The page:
Private Aircraft Operators Carry Passengers For Reward In Nigeria, Says Operator

Private Aircraft Operators Carry Passengers For Reward In Nigeria, Says Operator

There are private aircraft operators in Nigeria, who carry passengers and get paid for doing so.

This is according to Capt. Ibrahim Mshelia, the Chairman, West Link Airlines. Speaking in an interview with aviation journalists, he said there had been occasions where privately registered aircraft carried passengers that hitherto, intended to travel with his airline, and they eventually paid such company for the service.

“I have been into chartered flights before I got the Air Operators’ Certificate (AOC) for the West Link Airlines. I was managing a company before I set up my own. Before then, I had always been in the advocacy of doing the right thing and that is why I decided to set up my own airline. To tell you whether it is true or not, I can tell you that it is true because as a certified operator, I know most of the passengers who are regular. There was a time some of them complained to me that I charged more, but that they had got it cheaper. One of them told me the name of the airline, but I told him that I don’t know which certified airline will charge you less than what I am charging you. If the airline is charging lesser, maybe it is not going to the market to buy the same fish I am selling. He might be buying the fish free, and cooking the same pepper soup for you.

The fact is that government should be more worried because it is losing a lot of revenues. I pay the 5 per cent Ticket Sales Charge (TSC). Even if I don’t have the cash with me, I owe it and I must pay it and I can’t jump it. But those that are doing these sharp practices are not captured in the NCAA data. So, NCAA cannot go after them.

Then, I think the Department of State Security (DSS) should have intervened because this was purely economic sabotage, for them to remain for this long, even when the former Director-General of NCAA suspended some of them.

That is why I feel that if the Director-General of NCAA has a full autonomy, then he would do his job without looking at the body language of the minister. The passengers are also endangering themselves by flying private jets because no insurance would want to compensate the victims when the accident occurs. The NCAA should ask the DSS to check the operations. I can tell you that within three to four weeks, the truth will be known.

What business do you operate when you fly three of four times in a day? Yet, the airline will claim it is flying private,” explained Mshelia.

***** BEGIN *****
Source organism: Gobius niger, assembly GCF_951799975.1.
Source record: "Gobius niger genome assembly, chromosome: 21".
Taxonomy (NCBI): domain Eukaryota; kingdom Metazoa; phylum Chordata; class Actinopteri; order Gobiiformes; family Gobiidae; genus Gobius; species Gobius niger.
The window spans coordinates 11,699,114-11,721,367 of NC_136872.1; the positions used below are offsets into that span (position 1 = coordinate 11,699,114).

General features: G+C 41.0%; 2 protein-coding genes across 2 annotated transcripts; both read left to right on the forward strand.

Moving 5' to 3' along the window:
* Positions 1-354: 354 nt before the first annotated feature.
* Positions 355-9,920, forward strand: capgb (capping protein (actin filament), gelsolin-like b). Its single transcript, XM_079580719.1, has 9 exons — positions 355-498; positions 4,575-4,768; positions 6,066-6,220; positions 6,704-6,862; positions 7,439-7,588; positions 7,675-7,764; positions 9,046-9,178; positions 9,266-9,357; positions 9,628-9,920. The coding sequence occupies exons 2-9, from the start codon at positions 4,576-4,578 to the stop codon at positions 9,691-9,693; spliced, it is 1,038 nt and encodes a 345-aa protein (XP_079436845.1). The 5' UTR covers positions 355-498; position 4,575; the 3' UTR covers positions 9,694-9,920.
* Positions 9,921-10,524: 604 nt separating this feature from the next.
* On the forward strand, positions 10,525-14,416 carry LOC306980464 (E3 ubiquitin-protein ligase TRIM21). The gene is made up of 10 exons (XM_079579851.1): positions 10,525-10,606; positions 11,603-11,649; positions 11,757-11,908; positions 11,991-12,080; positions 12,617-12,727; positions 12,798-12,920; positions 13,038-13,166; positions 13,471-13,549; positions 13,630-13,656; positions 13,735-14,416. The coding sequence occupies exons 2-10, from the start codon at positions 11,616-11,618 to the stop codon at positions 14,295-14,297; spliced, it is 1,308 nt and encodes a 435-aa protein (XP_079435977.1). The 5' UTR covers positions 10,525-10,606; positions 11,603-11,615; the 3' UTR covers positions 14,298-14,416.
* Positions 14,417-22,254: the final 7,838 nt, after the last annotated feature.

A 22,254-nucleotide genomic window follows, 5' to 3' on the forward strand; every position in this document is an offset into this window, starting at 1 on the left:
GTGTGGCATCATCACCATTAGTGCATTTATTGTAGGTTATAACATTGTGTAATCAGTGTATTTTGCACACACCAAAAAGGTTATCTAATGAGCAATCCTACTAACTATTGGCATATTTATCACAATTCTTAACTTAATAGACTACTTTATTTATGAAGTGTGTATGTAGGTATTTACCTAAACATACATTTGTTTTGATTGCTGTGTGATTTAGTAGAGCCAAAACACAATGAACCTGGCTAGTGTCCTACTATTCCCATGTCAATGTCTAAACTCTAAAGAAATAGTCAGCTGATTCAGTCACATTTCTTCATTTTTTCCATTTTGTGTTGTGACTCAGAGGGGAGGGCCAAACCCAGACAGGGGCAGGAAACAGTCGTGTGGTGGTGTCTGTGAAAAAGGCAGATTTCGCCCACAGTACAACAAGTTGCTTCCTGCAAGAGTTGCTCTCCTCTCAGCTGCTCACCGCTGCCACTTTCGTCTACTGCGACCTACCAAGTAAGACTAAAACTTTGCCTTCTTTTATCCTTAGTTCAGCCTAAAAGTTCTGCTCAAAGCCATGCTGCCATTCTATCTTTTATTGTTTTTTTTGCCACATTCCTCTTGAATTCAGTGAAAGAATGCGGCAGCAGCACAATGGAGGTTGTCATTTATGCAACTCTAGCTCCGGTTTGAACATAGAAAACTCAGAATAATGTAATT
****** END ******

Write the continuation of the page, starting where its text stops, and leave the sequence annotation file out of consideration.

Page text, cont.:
On the call for airlines merger in Nigeria, he said:I think we are joking. It is not a culture like Nigeria that airlines will merge. We will never be able to merge because everybody comes with his own model and we will never agree on models. For instance, look at the Airline Operators of Nigeria (AON) today. We don’t have a body as far as I am concerned because some people think their ideas should be superior to others. In a group, you don’t think like that, you have to convince people to marry your idea.”

“However, the issue about merger in Nigeria is that people want to have ownership and die with it without transferring it to expatriates that can handle it.

We blame a lot of things for the death of airlines in Nigeria, which are probably not the case for the death of airlines. The most important of them all is the will of the government to have a robust aviation industry. That is not there. If government is actually interested in developing aviation, it will be there in its policies. There will be deliberate policies to grow the industry and this General Aviation will be the solution to it. That is why for me, I advocate for complete autonomy of the Nigerian Civil Aviation Authority (NCAA) under the current administration. This will do a lot of good for the industry and some of these challenges will be checkmated.”


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Albinus Chiedu

Albinus Chiedu is a journalist, aviation media consultant, events management professional, and author. He has practiced journalism since 2000.

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